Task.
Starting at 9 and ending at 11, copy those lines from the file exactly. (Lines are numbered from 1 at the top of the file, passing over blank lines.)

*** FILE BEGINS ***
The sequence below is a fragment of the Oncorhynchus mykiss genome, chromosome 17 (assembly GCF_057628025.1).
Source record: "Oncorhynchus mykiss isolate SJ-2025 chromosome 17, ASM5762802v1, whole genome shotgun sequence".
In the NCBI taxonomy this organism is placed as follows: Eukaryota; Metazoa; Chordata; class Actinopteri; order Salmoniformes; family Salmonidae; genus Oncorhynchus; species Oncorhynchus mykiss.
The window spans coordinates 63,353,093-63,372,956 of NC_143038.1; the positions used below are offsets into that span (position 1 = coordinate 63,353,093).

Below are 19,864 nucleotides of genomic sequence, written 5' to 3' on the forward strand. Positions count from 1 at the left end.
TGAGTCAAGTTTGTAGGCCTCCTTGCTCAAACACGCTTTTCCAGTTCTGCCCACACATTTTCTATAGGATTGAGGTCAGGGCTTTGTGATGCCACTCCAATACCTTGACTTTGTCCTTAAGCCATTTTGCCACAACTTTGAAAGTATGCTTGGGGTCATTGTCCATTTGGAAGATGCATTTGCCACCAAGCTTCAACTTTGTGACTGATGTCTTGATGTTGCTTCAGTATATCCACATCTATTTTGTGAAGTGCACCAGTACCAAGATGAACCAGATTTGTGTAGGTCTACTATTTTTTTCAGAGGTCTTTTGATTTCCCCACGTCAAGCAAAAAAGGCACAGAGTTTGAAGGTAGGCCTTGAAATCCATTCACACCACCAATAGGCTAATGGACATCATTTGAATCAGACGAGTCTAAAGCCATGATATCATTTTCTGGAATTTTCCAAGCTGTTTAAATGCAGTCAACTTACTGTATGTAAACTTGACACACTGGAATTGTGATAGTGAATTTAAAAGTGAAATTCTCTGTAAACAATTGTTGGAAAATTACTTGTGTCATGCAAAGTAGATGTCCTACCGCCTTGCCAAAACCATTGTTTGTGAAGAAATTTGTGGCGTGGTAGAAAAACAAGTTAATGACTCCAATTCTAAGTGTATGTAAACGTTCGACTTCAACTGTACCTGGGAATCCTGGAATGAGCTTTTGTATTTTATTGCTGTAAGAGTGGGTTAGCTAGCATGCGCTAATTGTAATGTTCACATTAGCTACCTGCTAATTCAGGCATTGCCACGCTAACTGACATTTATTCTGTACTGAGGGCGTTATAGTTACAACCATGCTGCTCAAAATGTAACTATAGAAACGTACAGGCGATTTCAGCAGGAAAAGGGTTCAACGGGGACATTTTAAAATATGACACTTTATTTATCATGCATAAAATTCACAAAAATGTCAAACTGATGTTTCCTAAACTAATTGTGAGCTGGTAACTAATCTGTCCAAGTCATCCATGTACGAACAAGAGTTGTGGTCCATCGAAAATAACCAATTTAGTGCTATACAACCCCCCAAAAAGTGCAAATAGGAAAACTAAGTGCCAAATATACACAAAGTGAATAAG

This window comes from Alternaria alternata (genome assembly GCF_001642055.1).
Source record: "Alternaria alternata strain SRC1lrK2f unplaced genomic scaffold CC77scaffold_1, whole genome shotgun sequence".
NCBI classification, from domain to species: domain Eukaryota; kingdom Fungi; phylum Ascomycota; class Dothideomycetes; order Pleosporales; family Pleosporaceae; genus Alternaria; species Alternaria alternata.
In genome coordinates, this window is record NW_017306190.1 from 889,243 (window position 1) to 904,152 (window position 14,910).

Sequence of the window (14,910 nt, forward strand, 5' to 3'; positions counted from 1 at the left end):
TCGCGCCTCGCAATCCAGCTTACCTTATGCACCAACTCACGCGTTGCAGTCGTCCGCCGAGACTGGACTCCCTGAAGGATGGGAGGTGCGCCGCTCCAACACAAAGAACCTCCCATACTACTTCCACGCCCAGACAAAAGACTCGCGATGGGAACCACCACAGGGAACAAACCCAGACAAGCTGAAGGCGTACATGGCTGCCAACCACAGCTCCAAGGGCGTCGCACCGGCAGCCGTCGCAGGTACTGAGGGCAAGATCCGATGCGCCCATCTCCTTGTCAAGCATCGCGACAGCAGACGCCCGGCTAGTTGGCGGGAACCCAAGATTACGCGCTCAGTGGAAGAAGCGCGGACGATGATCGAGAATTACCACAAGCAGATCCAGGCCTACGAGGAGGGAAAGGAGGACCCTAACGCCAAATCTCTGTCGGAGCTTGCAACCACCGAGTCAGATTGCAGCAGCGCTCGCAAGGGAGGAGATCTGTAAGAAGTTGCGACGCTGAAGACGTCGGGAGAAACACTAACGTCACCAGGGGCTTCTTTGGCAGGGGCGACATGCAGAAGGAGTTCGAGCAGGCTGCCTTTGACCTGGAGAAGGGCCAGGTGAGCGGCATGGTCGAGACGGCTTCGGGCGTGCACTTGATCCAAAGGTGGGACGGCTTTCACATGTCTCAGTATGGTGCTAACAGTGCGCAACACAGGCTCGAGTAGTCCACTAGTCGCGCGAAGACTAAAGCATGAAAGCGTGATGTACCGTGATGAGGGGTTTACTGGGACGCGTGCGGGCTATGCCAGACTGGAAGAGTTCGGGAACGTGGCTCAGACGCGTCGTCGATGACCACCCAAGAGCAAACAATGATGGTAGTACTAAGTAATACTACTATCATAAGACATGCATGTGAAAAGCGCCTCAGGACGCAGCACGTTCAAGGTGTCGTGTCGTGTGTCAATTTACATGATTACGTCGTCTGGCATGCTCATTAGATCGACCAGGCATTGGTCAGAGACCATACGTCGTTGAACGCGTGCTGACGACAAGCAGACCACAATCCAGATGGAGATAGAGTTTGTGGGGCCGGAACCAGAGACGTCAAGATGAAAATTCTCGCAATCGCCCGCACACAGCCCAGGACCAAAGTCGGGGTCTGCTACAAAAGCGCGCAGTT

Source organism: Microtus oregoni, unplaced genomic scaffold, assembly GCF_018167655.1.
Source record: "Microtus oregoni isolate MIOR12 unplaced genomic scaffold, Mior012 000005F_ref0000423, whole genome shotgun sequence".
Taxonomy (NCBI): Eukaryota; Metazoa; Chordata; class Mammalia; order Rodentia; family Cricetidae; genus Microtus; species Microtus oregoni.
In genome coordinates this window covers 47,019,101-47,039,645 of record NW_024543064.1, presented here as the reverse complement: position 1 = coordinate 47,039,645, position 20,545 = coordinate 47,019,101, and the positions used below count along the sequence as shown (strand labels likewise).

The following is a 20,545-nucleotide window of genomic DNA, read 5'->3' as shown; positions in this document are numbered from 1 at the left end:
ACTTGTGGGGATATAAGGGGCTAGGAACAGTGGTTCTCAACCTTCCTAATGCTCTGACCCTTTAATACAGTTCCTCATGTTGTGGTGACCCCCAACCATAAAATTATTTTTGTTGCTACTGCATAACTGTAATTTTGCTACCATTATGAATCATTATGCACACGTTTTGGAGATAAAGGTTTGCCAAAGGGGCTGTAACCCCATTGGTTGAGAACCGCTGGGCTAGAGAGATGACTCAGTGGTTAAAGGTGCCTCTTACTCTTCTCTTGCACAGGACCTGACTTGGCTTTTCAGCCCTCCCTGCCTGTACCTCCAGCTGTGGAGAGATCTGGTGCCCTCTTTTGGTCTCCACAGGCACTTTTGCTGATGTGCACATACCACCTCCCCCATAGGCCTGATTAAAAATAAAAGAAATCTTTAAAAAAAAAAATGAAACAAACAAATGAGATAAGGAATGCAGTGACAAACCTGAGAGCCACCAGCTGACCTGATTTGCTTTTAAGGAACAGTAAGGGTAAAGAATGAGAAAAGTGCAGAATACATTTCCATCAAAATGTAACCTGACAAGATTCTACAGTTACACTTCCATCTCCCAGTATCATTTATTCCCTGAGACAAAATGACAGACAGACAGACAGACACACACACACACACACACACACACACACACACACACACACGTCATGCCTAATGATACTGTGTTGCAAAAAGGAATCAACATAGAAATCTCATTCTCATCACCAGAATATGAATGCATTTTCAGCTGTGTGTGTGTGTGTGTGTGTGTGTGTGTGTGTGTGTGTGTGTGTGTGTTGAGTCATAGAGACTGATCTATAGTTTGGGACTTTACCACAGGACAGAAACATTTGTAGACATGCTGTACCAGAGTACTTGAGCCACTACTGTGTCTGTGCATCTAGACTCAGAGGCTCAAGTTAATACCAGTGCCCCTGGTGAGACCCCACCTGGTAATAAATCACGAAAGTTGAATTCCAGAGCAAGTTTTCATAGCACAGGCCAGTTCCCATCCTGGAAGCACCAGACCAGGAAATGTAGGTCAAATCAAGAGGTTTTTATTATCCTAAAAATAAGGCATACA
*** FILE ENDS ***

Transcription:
NCBI classification, from domain to species: domain Eukaryota; kingdom Fungi; phylum Ascomycota; class Dothideomycetes; order Pleosporales; family Pleosporaceae; genus Alternaria; species Alternaria alternata.
In genome coordinates, this window is record NW_017306190.1 from 889,243 (window position 1) to 904,152 (window position 14,910).

Sequence of the window (14,910 nt, forward strand, 5' to 3'; positions counted from 1 at the left end):